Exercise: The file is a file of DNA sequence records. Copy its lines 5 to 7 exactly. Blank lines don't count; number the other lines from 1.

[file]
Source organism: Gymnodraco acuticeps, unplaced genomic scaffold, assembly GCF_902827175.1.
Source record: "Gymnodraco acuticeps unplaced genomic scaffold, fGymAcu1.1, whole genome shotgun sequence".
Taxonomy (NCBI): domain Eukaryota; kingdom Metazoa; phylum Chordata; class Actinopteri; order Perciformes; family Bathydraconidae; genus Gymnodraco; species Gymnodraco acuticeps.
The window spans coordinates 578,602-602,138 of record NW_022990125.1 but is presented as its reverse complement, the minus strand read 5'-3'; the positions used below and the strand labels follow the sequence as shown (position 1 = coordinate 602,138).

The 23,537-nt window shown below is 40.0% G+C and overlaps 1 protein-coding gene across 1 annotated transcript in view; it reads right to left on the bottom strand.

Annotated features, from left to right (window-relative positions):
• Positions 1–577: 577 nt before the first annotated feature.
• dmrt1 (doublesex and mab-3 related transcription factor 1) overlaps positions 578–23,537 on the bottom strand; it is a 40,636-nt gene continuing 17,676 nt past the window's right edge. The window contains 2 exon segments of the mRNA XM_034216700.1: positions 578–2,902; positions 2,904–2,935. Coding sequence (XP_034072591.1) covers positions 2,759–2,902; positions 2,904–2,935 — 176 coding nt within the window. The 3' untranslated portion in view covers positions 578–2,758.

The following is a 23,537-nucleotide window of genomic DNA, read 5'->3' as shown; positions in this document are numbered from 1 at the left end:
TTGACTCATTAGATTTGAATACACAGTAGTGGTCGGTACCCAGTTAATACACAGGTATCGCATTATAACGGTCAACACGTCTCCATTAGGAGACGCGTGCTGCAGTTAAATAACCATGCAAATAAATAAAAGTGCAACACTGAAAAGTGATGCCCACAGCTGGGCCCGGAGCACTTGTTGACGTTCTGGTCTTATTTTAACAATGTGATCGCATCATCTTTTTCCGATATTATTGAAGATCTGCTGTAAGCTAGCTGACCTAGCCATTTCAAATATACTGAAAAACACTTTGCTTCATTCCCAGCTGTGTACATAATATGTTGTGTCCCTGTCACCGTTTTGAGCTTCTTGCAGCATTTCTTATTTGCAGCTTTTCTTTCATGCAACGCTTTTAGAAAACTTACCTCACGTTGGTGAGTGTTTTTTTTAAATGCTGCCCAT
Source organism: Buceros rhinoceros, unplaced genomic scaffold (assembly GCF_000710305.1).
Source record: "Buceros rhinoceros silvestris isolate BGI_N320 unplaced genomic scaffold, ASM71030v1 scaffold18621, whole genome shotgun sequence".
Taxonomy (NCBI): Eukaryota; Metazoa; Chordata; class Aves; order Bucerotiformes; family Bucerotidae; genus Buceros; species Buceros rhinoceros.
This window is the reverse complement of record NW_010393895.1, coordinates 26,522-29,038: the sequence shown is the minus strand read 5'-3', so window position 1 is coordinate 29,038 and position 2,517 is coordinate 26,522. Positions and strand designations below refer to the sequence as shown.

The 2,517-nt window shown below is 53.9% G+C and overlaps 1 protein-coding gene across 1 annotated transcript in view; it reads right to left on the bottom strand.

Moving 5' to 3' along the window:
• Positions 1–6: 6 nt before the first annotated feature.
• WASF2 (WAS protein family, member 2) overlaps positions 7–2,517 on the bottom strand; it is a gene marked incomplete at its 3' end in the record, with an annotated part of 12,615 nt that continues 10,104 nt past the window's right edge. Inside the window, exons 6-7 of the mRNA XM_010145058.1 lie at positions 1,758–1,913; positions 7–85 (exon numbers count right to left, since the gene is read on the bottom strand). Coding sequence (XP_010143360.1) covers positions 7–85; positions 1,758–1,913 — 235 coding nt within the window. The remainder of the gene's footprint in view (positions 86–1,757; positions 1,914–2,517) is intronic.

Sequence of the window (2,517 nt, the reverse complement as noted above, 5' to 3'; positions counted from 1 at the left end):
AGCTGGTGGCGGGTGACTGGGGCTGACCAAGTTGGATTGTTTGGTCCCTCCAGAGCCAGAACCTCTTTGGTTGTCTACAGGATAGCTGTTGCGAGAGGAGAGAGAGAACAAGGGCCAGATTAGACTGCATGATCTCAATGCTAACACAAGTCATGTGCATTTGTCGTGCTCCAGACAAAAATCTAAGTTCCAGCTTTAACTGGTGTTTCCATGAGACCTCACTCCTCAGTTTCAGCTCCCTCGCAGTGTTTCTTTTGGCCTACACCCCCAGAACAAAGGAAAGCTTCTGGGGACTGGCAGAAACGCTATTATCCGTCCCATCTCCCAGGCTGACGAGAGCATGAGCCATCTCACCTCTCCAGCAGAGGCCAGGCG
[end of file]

The 23,537-nt window shown below is 40.0% G+C and overlaps 1 protein-coding gene across 1 annotated transcript in view; it reads right to left on the bottom strand.

Annotated features, from left to right (window-relative positions):
• Positions 1–577: 577 nt before the first annotated feature.